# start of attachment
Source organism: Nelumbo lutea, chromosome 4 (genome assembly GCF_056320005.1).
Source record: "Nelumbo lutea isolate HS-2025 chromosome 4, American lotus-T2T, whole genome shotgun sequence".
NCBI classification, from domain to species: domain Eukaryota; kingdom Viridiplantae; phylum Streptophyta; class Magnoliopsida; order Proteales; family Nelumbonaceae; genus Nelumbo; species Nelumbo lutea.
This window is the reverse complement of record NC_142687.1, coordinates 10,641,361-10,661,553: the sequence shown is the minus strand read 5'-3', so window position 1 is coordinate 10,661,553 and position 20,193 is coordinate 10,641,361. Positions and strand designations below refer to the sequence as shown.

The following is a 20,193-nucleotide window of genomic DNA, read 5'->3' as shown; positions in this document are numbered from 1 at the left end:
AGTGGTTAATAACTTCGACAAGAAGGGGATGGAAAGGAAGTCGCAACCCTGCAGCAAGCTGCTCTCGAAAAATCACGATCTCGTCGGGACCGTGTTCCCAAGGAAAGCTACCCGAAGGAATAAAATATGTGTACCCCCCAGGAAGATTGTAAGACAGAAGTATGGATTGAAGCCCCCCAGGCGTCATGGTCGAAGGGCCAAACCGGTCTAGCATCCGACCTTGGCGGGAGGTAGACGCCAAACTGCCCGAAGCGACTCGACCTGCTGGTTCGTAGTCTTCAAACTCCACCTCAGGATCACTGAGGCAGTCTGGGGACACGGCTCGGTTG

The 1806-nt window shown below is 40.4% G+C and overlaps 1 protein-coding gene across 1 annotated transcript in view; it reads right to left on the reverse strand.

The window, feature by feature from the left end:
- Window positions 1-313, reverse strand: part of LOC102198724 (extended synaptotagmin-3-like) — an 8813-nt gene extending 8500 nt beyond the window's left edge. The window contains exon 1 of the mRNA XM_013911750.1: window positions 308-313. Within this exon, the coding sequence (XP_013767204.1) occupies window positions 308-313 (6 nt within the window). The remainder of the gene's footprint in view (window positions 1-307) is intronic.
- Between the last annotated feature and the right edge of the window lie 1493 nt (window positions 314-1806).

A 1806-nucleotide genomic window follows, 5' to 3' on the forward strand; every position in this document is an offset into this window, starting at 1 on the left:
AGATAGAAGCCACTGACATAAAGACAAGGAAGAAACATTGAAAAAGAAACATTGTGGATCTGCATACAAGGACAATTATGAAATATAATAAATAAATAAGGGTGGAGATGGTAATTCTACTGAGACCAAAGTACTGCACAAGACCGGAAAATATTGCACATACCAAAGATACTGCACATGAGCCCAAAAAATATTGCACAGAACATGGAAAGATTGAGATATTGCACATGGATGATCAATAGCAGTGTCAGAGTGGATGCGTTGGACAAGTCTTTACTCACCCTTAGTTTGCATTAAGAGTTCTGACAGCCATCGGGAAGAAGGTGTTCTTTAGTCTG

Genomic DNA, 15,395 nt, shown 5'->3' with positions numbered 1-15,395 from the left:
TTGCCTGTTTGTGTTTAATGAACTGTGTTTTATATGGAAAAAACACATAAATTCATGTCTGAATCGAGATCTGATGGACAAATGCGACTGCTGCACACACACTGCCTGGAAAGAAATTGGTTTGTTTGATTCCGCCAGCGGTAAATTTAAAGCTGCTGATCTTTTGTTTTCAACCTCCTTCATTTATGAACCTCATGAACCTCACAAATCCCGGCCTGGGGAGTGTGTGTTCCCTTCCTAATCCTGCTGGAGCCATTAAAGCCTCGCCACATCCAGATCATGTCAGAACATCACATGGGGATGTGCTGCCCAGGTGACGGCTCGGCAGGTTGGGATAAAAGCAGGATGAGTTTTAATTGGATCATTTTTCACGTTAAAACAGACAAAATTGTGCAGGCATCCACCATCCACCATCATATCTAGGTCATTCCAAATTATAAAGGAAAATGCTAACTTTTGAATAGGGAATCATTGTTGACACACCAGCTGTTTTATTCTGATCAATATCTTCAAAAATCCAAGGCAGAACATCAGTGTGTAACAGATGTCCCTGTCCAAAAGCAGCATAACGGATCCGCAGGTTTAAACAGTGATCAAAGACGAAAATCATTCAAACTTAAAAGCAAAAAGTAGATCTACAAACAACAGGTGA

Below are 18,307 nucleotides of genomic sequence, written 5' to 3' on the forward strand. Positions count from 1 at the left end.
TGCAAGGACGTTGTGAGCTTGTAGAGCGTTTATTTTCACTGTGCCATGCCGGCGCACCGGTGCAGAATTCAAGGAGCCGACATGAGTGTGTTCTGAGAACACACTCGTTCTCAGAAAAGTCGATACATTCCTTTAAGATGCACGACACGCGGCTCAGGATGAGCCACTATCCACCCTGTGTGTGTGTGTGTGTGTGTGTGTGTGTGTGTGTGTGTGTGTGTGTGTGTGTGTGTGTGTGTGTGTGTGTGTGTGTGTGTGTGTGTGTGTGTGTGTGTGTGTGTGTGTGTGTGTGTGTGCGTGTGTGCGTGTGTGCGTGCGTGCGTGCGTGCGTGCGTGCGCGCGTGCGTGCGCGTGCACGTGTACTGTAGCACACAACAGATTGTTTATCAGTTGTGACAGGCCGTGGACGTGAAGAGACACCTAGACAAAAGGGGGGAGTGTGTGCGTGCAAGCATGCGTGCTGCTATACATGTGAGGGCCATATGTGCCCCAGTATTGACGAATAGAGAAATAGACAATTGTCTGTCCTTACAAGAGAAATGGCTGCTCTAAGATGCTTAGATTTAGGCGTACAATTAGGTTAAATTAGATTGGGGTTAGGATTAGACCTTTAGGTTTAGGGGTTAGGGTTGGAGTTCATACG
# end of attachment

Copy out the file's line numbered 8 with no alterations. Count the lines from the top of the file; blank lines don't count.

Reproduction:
The window, feature by feature from the left end: